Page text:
Some countries were disappointed with their rankings and even expressed concern to the World Bank about disclosing them. Their criticism is often directed at the methodology. They take issue with how the data are collected and the topics selected; they also point out that some countries “game the system” by targeting those reforms that will help them improve their ranking rather than truly responding to investor needs.


In fairness, finding ways to capture the ease of doing business is no easy task. Does it make sense to focus on how long it takes to open a business, how difficult it is to construct a building or how many taxes one needs to pay – and how professional are those officials collecting them? It would be tempting to look directly at actual investments but that would be misleading because there are many other factors –beyond sound policies- that drive investment decisions (such as the size of the economy and the growth prospects of the market).

The beauty of Doing Business is that it focusses on areas governments can actually improve. It makes it also extremely clear where a country stands and how it could progress in making easier to do business. There is a trade-off though: the index provides a clear big picture snapshot, but is washes away nuances and doesn’t do justice to countries that may perform well at a more granular level.

While critics of the index make many valid points they are yet to come up with a better alternative. It takes a lot of effort and hard work to establish the right model, collect all the necessary data and then aggregate it into an index that everyone buys into. Doing Business has achieved it, despite some of its limitations. Moreover, the solution cannot consist in going back to impressionistic assessments and no comparability. Breaking life down to numbers involves simplifying it which is both good (because it makes complexity manageable) and bad (because some flavor inevitably is lost). This is probably why Doing Business is at the same time such a powerful tool and disliked instrument.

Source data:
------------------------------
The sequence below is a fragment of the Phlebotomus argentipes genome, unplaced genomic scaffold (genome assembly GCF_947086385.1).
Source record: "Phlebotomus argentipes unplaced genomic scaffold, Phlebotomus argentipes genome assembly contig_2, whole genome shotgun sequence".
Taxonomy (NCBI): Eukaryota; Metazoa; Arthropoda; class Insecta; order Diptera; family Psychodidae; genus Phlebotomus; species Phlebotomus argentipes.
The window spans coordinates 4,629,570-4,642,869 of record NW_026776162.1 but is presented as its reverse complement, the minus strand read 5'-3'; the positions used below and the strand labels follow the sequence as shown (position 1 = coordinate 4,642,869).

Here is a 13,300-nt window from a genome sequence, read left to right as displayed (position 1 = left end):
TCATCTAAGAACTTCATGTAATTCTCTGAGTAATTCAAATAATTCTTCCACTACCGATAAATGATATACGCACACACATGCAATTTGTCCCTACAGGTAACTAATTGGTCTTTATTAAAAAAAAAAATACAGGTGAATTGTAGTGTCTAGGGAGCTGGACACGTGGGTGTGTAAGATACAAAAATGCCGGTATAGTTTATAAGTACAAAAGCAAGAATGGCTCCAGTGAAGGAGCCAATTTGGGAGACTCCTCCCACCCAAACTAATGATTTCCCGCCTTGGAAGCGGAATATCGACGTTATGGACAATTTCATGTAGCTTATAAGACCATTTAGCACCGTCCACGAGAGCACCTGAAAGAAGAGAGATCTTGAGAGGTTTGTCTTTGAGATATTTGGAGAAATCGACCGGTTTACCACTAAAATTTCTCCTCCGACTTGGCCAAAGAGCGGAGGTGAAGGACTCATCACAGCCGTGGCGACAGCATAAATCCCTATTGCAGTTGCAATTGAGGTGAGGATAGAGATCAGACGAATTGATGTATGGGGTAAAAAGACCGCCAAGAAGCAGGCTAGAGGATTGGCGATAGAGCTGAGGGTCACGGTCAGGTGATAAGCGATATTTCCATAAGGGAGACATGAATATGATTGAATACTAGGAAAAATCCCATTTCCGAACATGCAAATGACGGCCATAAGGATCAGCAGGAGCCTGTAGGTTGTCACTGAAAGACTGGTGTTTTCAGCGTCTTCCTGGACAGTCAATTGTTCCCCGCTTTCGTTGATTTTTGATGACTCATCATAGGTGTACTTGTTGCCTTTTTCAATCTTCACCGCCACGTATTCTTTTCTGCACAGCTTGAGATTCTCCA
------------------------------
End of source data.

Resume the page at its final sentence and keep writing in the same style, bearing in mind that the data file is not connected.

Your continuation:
Submitted by Franciska Eseenam on

Thanks for your really interesting article, it is genuily simple as well as duely informative. Congrats for the quality of the content! Best Regards

Submitted by Eric on

Good job on th topic you chose to exposit. However I think more should be done to consider the contentious issues raised by the critics. Though I am able to discuss this matter innmore detail I am not sure how interesting for you it would be to look at the issues of bias raised by the critics. Most important for me is how to reduce the level of subjectivity embedded in the perception surveys that underlie the indexes ultimately used for ranking these countries. How, for example, do you take into account the nature and strength of the government- private sector relations in any country and it's correlation with the level of political and economic freedom in any particular country in influencing the perception of those interviewed. Is there a way in which the actual monetary cost of these rankings can be included in the report , say for CODB 2015? Am available to discuss some of theses ideas further.